Other values are again handed off, this time to as the second parameter of Charting`CommonDump`combinePnFStyle. Reading that definition (PrintDefinitions @ Charting`CommonDump`combinePnFStyle) shows that this function is expecting a color (_?ColorQ) or Graphics directive (_?Charting`generalDirective), or a List which contains either colors, directives, or None, e.g. {_?(MatchQ[#1, Except[_Rule, _?ColorQ | None]] &) ..}. There is no provision for Automatic at this level of the program. If the argument does not match one of the patterns above is effectively dropped by the final definition in which the second parameter is unnamed and unused:

Charting`CommonDump`combinePnFStyle[_, _, opacity_, i_] := 
  Charting`padList[
   Charting`ConstructDirective[ColorData[1][i], 
    If[opacity === {}, {}, Opacity[opacity]]], 2];

What I first wrote is borne out: Automatic is not a valid input as the element of a List within the option value of FillingStyle; it is only valid as the complete option value. I cannot explain this design choice, only offer this analysis of the existing program code. Using FillingStyle -> {None, Opacity[0.2]} may seem like a hack but it is concise and effective.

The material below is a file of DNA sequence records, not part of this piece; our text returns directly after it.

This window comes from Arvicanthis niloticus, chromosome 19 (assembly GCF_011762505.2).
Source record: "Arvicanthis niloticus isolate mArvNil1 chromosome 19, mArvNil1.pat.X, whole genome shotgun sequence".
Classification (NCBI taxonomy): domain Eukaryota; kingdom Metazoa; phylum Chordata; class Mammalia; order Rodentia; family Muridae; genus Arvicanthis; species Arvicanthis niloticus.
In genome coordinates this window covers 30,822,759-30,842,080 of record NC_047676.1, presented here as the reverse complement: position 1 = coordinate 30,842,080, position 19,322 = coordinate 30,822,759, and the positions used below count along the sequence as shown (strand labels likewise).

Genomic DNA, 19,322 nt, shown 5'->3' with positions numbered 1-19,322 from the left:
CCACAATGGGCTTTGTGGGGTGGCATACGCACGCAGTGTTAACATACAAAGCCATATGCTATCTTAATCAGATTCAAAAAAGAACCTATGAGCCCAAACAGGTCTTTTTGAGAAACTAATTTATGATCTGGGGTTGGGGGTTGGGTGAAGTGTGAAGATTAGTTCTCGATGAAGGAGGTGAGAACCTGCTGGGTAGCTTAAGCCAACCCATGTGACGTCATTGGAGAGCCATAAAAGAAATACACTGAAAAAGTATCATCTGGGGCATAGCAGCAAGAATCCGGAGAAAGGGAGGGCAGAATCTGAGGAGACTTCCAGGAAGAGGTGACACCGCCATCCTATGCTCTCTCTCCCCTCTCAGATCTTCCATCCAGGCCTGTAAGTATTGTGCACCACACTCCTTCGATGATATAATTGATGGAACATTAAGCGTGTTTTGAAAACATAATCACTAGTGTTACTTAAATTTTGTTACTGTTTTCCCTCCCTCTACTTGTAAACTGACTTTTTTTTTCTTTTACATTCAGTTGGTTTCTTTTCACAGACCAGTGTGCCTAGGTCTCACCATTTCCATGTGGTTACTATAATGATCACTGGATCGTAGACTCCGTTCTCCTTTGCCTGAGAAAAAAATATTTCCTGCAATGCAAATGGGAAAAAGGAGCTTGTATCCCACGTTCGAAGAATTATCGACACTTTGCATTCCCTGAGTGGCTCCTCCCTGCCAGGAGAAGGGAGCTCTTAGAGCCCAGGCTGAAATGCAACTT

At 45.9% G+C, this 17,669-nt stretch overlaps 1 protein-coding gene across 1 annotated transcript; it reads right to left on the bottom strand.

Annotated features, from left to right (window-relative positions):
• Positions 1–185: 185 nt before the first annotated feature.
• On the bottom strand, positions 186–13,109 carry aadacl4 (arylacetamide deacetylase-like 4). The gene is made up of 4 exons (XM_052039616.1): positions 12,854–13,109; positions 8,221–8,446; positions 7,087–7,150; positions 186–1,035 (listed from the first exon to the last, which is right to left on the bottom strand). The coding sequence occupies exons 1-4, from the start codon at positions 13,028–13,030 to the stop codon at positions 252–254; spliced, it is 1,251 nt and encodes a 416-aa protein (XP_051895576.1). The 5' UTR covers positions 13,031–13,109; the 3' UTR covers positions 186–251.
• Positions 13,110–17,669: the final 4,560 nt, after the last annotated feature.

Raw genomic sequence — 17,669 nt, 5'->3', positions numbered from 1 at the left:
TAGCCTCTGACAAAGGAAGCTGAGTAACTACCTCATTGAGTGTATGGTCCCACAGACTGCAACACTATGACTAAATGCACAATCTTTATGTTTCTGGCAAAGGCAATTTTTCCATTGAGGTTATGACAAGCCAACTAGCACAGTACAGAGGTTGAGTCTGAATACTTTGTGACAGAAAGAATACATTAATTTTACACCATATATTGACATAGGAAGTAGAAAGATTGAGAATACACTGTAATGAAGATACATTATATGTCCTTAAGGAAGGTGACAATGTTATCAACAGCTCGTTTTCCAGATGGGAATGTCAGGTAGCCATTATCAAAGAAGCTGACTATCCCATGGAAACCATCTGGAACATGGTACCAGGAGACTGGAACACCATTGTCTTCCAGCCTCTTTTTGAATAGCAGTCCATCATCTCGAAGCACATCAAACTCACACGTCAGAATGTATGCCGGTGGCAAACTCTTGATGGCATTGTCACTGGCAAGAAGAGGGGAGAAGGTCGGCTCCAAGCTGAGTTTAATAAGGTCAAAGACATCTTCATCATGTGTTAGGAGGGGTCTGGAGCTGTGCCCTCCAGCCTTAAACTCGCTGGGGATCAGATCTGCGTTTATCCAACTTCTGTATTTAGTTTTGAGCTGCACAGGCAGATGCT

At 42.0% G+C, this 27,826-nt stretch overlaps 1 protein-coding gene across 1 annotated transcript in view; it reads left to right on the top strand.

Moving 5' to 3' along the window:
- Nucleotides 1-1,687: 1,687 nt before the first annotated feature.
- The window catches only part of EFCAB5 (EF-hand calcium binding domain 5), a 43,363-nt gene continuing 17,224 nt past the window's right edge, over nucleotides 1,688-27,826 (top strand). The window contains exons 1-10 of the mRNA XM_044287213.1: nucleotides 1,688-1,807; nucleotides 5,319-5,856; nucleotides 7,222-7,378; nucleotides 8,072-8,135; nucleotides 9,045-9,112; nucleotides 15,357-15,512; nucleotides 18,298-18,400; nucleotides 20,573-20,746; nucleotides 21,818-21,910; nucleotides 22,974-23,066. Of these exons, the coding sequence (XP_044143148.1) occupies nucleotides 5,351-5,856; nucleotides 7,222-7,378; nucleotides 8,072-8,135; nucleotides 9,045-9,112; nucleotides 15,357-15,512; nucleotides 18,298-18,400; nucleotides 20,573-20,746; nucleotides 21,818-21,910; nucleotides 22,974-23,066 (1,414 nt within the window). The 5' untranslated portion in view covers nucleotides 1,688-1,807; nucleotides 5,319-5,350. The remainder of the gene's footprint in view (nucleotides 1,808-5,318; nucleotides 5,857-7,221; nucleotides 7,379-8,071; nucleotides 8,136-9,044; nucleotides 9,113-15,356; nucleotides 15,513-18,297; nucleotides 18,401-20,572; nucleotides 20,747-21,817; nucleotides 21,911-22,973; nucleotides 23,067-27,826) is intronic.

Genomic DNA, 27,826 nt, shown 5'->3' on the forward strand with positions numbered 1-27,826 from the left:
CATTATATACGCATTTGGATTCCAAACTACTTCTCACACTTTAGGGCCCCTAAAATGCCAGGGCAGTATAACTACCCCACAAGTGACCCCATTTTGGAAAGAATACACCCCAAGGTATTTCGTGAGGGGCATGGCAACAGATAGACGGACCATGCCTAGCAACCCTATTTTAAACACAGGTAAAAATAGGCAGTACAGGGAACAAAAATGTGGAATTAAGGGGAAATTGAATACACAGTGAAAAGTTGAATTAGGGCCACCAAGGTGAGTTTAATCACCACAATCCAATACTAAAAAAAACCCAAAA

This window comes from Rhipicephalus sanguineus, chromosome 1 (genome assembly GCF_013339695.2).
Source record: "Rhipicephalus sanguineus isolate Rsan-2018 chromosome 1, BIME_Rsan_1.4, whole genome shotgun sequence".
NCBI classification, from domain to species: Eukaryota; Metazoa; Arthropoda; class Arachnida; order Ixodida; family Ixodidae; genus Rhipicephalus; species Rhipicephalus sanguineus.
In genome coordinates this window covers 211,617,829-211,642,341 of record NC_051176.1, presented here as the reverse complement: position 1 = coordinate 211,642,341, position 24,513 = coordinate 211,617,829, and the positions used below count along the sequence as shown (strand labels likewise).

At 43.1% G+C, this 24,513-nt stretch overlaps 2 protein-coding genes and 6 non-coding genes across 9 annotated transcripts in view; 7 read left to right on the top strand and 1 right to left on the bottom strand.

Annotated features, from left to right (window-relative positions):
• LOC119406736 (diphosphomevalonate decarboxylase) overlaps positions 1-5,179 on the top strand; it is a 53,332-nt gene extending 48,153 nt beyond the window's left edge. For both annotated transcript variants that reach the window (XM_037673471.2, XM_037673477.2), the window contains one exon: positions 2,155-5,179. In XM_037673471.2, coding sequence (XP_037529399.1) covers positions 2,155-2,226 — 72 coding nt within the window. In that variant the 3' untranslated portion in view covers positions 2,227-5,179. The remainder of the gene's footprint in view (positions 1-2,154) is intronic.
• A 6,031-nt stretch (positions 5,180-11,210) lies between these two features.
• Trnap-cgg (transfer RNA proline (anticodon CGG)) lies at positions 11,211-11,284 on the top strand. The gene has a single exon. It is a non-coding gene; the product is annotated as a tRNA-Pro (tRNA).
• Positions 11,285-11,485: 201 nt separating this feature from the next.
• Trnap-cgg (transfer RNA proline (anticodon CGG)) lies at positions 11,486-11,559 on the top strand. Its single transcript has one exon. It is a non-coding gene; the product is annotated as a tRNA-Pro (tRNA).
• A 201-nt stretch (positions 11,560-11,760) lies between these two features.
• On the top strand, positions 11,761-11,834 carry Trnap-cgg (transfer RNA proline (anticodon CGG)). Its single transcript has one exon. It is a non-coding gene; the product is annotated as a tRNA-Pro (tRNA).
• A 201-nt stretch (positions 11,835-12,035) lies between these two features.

$\endgroup$
  • 1
    $\begingroup$ Yes. i. Does it seem "right" that Automatic would be invalid here? ii. How then is one supposed to get the current default fill color? $\endgroup$ – Alan Sep 30 '16 at 10:16
  • $\begingroup$ @Alan Let me think about both points and get back to you. $\endgroup$ – Mr.Wizard Sep 30 '16 at 10:20
  • $\begingroup$ @Alan Although a bit award, Plot[1 - x^2, {x, -1.5, 1.5}, Filling -> Axis, FillingStyle -> {None, Directive[ColorData[97], Opacity[.2]]}]`, seems to work. $\endgroup$ – bbgodfrey Sep 30 '16 at 14:14
  • $\begingroup$ @Alan Or, Plot[1 - x^2, {x, -1.5, 1.5}, Filling -> Axis, FillingStyle -> {None, Opacity[.2]}] $\endgroup$ – bbgodfrey Sep 30 '16 at 14:30
  • $\begingroup$ @bbgodfrey Thanks for pointing out the opacity hack. (Also to Edmund and Chip.) But I'm hoping Mr. Wizard will still offer some insights as to why we would be driven to such hackishness. $\endgroup$ – Alan Sep 30 '16 at 18:29